Mount Garibaldi-Northeast Face

This marks my first attempt to climb anything outside of the the U.S. Okay, just barely outside. the Garibaldi Massif is a crumbly volcanic formation with three distinct peaks: Atwell Peak (8,569'), Dalton Dome (8,638') and the true summit (8,787'). Finding information on this mountain proved to be challenging. The best information we received was from the owner of Climb On, a small shop in Squamish BC. There are three possible approaches to Garibaldi, Brohm Ridge being the shortest to the NE side of the mountain. This approach involves a jeep road that we traveled as far a we could (8 km from highway 99, c.3200') before we began the long trudge to Brohm ridge. The road can be traveled with a high clearance vehicle to near the snowmobile club Chalet.

We were taking our chances with a short window of fair weather on this trip. By 2:00pm we were post-holing through deep snow while snowmobiles raced by us on Brohm Ridge and were wondering if we had been duped by the weather forecasters. Finally, the clouds began to break and after more than four hours of hiking we got our first look at Garibaldi.

Our First Real Look at the Garibaldi Massif: Dalton Dome (left) and Atwell Peak (Right)

The approach follows Brohm Ridge for several miles to the Warren Glacier. The ridge is broad for the first couple of miles but then narrows. The crest can be followed for the most part, but...


Chris Traversing Around a Tower on Brohm Ridge

Once around the tower, the easiest traveling of the approach, a lateral moraine, lead to the Warren Glacier (c.6800') below the North Face of the Dalton Dome. This is the typical high camp for routes on the north side of Garibaldi.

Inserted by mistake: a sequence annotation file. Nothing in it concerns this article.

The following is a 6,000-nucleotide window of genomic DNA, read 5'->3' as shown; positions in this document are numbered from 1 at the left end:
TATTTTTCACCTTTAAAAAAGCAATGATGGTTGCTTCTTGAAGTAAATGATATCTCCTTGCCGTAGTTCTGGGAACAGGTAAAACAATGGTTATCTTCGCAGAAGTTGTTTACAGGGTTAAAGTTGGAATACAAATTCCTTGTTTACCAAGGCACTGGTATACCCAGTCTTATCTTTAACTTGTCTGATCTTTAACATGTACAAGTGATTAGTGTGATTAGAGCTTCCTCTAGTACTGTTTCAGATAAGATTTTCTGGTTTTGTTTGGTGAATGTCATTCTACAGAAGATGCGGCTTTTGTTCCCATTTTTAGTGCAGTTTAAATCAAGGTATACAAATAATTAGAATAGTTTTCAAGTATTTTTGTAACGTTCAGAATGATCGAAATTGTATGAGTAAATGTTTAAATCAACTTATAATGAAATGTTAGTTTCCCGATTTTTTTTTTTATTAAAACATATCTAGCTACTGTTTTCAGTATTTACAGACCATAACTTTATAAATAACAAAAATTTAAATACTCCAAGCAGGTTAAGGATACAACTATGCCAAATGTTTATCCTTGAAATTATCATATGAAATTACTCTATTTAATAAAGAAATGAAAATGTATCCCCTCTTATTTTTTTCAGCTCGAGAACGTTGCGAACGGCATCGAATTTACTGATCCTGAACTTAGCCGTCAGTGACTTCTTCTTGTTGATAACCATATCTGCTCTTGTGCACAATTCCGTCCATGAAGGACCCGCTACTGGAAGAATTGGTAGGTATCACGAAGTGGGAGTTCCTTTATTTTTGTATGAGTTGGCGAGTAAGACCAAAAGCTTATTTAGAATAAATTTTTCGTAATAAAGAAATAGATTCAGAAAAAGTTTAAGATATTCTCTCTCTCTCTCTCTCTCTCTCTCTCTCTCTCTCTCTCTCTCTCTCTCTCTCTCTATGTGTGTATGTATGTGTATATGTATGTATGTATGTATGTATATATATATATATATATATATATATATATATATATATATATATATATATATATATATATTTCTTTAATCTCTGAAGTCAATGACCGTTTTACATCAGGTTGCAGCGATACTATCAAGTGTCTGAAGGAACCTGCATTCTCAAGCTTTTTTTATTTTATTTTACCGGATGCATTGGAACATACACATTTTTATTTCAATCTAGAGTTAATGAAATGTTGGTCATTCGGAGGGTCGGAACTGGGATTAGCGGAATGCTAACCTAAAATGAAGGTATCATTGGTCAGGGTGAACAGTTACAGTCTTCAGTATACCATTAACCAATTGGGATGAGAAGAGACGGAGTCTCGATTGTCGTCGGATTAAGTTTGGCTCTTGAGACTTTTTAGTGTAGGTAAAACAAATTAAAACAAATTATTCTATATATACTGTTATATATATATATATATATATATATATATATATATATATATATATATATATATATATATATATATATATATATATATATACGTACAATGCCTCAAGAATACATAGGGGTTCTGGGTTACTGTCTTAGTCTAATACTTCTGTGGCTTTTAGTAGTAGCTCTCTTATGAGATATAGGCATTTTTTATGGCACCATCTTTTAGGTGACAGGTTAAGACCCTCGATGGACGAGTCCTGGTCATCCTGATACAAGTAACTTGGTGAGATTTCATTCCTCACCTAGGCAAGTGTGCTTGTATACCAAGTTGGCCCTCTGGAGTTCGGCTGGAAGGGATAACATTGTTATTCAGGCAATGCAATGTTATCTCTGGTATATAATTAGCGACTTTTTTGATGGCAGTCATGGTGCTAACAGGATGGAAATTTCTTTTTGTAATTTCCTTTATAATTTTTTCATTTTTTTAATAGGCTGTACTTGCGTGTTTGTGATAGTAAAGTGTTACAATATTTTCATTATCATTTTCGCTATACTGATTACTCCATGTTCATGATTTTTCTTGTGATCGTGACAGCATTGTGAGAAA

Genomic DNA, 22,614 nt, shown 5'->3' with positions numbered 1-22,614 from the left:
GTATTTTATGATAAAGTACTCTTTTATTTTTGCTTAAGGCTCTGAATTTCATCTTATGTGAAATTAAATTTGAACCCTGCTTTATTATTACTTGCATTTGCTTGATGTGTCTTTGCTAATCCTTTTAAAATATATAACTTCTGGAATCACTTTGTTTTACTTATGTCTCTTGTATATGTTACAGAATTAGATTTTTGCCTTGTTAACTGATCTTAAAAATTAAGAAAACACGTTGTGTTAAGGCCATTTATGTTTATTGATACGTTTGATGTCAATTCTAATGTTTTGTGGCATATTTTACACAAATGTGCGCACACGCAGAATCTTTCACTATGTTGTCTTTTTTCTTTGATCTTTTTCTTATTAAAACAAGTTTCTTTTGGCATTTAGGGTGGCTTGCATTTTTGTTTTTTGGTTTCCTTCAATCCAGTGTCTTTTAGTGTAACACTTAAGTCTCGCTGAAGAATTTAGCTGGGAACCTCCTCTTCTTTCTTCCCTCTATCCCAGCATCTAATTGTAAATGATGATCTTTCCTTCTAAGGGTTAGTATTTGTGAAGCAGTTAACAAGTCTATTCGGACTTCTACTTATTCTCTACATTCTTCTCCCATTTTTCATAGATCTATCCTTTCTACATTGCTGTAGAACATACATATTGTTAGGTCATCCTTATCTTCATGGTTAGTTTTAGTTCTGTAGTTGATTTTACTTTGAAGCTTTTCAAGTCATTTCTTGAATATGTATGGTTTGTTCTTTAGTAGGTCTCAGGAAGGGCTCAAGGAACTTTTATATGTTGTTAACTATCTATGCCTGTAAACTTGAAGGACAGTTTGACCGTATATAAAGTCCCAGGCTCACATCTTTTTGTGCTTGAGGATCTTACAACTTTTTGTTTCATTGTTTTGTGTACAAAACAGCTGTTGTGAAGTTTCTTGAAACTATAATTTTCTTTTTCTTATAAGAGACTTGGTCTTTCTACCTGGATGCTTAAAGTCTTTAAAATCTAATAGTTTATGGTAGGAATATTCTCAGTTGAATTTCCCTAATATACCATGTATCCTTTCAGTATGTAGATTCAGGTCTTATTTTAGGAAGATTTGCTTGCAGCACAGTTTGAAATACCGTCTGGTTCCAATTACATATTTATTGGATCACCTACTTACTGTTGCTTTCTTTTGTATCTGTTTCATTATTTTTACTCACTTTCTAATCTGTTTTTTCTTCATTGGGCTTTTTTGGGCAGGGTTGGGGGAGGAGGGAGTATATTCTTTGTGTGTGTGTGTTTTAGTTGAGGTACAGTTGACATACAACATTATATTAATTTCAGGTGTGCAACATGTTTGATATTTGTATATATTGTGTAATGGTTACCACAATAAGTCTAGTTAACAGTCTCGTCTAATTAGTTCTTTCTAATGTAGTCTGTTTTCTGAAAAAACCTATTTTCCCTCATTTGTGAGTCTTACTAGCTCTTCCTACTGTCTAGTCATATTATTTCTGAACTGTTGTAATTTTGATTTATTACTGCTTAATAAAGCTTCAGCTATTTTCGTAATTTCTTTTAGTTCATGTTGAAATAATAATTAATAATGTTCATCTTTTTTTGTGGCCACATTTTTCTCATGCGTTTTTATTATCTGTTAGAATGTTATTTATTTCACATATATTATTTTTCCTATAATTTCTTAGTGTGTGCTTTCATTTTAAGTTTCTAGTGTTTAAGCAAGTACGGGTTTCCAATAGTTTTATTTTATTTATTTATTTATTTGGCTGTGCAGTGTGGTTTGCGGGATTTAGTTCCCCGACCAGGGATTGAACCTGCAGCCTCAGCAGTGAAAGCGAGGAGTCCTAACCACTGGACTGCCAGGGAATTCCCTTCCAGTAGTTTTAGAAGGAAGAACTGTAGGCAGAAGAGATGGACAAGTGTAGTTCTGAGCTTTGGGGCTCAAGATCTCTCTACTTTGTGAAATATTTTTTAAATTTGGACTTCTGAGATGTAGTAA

Camp on the Warren Glacier with the North Face of the Dalton Dome Behind

At 4:00AM we headed out across the Warren Glacier, negotiating only a few crevasses and made our way to a 40 degree slope leading to the North Pitt Glacier. By the time we reached top, the sun was rising and we got our first look at the NE Face.

Sunrise on the North Pitt Glacier (The Table and Black Tusk in Background)


The Northeast Face of Mount Garibaldi

The NE Face gradually steepens to 40 degrees at the bergschrund. The bergschrund can be problematic by mid-season forcing climbers to bypass it on steep, loose volcanic rock. At this time it is still easily crossed or end-run to gain the 50 degree headwall above it. The snow on the headwall varied from perfect to icy but did not present any major problems. At the top of the headwall, a short traverse on the summit ridge leads to the summit. 

A Sea of Floating Mountain Tops From the Summit of Mt. Garibaldi


Self Portrait on the Summit with Atwell Peak Behind

Summit Guide to the Cascade Volcanoes, First Edition; Jeff Smoot; Pages 29-33, 36
A Guide to Climbing and Hiking in Southwestern British Columbia; Bruce Fairley; Pages 45, 50-52